Neural correlates of consciousness
The Neural Correlates of Consciousness (NCC) can be defined as the minimal neuronal mechanisms jointly sufficient for any one specific conscious percept (Crick & Koch 1990).
The Neurobiological Approach to Consciousness
Consciousness is a puzzling, state-dependent property of certain types of complex, biological, adaptive, and highly interconnected systems. A science of consciousness must strive to explain the exact relationship between phenomenal, mental states and brain states. This is the heart of the classical mind-body problem: What is the nature of the relationship between the immaterial, conscious mind and its physical basis in the electrochemical interactions in the body? Brain scientists are exploiting a number of empirical approaches to shed light on the neural basis of consciousness. This article reviews these approaches and summarizes what has been learnt. See http://www.klab.caltech.edu/~koch/glossary.html for a glossary of related terms.
The Neural Correlates of Consciousness
Progress in addressing the mind-body problem has come from focusing on empirically accessible questions rather than on eristic philosophical arguments. Key is the search for the neuronal correlates -- and ultimately the causes -- of consciousness.
The above definition of Neural Correlates of Consciousness stresses the attribute minimal because the entire brain is clearly sufficient to give rise to consciousness. The question of interest is which of its subcomponents are essential to produce a conscious experience (Figure 1). For instance, it is likely that neural activity in the cerebellum does not underlie any conscious perception, and thus is not part of the Neural Correlates of Consciousness. That is, trains of spikes in Purkinje cells (or their absence) will not induce a sensory percept although they may ultimately affect some behaviors (such as eye movements).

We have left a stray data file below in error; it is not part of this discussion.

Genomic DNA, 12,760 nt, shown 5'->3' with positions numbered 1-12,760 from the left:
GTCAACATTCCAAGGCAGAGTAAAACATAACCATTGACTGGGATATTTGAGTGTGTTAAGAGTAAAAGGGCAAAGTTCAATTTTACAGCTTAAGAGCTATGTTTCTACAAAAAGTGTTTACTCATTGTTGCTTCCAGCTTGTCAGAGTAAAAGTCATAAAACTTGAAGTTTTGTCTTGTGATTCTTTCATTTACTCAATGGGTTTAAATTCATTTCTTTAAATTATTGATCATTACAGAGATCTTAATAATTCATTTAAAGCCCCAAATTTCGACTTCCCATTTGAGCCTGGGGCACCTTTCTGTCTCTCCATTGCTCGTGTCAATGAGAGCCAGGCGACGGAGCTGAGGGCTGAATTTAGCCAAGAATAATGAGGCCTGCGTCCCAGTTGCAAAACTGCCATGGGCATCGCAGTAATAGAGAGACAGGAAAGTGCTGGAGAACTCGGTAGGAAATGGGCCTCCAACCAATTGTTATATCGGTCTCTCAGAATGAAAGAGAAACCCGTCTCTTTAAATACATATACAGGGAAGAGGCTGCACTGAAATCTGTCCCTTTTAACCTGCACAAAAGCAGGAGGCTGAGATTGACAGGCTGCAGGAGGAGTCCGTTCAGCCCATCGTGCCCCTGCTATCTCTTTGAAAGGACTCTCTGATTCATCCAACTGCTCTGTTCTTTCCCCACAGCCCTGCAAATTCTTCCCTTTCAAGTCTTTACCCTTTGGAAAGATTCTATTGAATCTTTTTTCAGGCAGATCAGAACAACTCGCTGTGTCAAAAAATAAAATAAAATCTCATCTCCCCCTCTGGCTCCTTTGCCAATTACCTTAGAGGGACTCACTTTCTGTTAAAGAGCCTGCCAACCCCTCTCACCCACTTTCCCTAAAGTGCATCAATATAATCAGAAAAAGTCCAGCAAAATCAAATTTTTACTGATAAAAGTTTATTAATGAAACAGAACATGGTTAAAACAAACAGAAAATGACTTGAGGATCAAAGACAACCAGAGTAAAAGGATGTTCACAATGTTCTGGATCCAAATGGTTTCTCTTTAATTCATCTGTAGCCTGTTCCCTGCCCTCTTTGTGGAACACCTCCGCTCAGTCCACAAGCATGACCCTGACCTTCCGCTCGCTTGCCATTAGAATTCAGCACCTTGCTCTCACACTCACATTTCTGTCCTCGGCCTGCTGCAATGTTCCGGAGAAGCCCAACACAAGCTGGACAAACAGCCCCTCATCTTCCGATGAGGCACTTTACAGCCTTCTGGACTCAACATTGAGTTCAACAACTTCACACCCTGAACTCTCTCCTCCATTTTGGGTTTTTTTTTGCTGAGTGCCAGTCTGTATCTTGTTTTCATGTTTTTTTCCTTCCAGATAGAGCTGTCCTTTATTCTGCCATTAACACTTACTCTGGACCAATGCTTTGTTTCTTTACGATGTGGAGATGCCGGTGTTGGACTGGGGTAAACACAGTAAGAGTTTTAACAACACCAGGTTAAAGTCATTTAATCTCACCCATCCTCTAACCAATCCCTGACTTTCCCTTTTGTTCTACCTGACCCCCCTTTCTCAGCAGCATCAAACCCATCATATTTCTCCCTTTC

This definition does not focus exclusively on the necessary conditions because of the great redundancy and parallelism found in neurobiological networks. While activity in some population of neurons may underpin a percept in one case, a different population might mediate a related percept if the former population is lost or inactivated.
Every phenomenal, subjective state will have associated Neural Correlates of Consciousness: one for seeing a red patch, another one for seeing grandmother, yet a third one for hearing a siren, etc. Perturbing or inactivating the Neural Correlates of Consciousness for any one specific conscious experience will affect the percept or cause it to disappear. If the Neural Correlates of Consciousness could be induced artificially, for instance by cortical microstimulation in a prosthetic device or during neurosurgery, the subject would experience the associated percept.
What characterizes the Neural Correlates of Consciousness? What are the communalities between the Neural Correlates of Consciousness for seeing and for hearing? Will the Neural Correlates of Consciousness involve all pyramidal neurons in cortex at any given point in time? Or only a subset of long-range projection cells in frontal lobes that project to the sensory cortices in the back? Neurons that fire in a rhythmic manner? Neurons that fire in a synchronous manner? These are some of the proposals that have been advanced over the years (Chalmers 2000).